We went to the Addis Ababa Police Commission to inquire about the reasons for his arrest and his current condition. We were notified that the Addis Ababa Police knew nothing about the matter, as the operation was being carried out by the Federal Police and the special security. When we talked to the Deputy Commissioner of the Federal Police, who also told us he knew nothing about it, since the new command center was at the Prime Minister’s office.
Subsequently, three branch committee members of EHRCO in Dessie town were arrested from the schools they were teaching at. On June 13, 2005 two more employees, myself and Yared Hailemariam, were taken into custody. We were kept incommunicado in a malaria infested federal prison in Zwai 250 kms southeast of the capital. The prison conditions were deplorable, and for several days we were forced to sleep on a grubby concrete floor without mattresses and blankets. There was no adequate food and medical treatment for the sick and wounded. More significantly, we were locked up in a room day and night and were not allowed to contact anyone including our families and lawyers. Nor were we brought before a court of law in due time.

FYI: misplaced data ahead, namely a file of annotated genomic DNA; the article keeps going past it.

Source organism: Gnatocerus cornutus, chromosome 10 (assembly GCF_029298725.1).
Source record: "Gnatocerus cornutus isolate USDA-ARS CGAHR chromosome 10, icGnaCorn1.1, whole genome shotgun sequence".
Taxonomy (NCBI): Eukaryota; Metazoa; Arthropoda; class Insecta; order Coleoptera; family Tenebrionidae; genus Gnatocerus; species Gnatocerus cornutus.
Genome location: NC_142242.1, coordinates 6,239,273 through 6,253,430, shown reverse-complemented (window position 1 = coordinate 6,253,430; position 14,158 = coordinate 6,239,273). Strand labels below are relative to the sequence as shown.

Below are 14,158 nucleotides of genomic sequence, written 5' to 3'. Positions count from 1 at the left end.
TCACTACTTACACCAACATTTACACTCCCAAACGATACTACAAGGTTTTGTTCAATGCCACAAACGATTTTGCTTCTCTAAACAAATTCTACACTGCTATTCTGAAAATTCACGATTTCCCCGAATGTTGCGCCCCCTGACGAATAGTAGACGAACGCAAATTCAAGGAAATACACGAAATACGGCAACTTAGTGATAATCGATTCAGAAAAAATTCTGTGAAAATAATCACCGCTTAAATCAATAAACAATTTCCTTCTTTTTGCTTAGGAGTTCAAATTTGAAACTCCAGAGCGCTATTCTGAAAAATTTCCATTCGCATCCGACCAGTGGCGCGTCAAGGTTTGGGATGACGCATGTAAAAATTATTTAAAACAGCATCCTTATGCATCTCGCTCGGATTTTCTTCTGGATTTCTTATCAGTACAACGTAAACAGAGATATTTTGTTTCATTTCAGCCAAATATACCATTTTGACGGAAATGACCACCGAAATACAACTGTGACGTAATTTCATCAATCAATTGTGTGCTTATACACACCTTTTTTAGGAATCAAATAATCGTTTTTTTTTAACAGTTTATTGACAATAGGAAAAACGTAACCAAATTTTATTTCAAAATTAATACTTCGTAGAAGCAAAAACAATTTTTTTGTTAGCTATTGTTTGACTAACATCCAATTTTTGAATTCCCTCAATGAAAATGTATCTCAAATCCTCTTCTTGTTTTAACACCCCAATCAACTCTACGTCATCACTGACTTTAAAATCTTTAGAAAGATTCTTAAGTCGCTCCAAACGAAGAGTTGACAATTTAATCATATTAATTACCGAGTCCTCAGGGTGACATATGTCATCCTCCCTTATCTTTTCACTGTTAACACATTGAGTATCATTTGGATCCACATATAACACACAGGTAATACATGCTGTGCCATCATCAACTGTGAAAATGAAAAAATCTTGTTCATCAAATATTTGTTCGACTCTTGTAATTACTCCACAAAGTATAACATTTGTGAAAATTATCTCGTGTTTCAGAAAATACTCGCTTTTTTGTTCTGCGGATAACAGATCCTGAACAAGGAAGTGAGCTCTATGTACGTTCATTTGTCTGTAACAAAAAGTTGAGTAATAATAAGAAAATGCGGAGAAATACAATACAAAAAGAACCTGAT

After prison conditions relaxed to some extent, we managed to find our colleague Cherenet and many other detainees from the capital. During the three weeks of our stay in prison, we were able to witness that over 5000 people were under detention in the Zwai prison alone. Most of these people were kept in rooms made of corrugated iron sheets, each congested with over three hundred detainees. In addition to their vulnerability to contagious diseases, those people, most of them youngsters, were also subjected to torture and cruel beatings by the security forces. Even after we were finally released on bail, many young people remained in prison for they didn’t have anyone to post bail for them.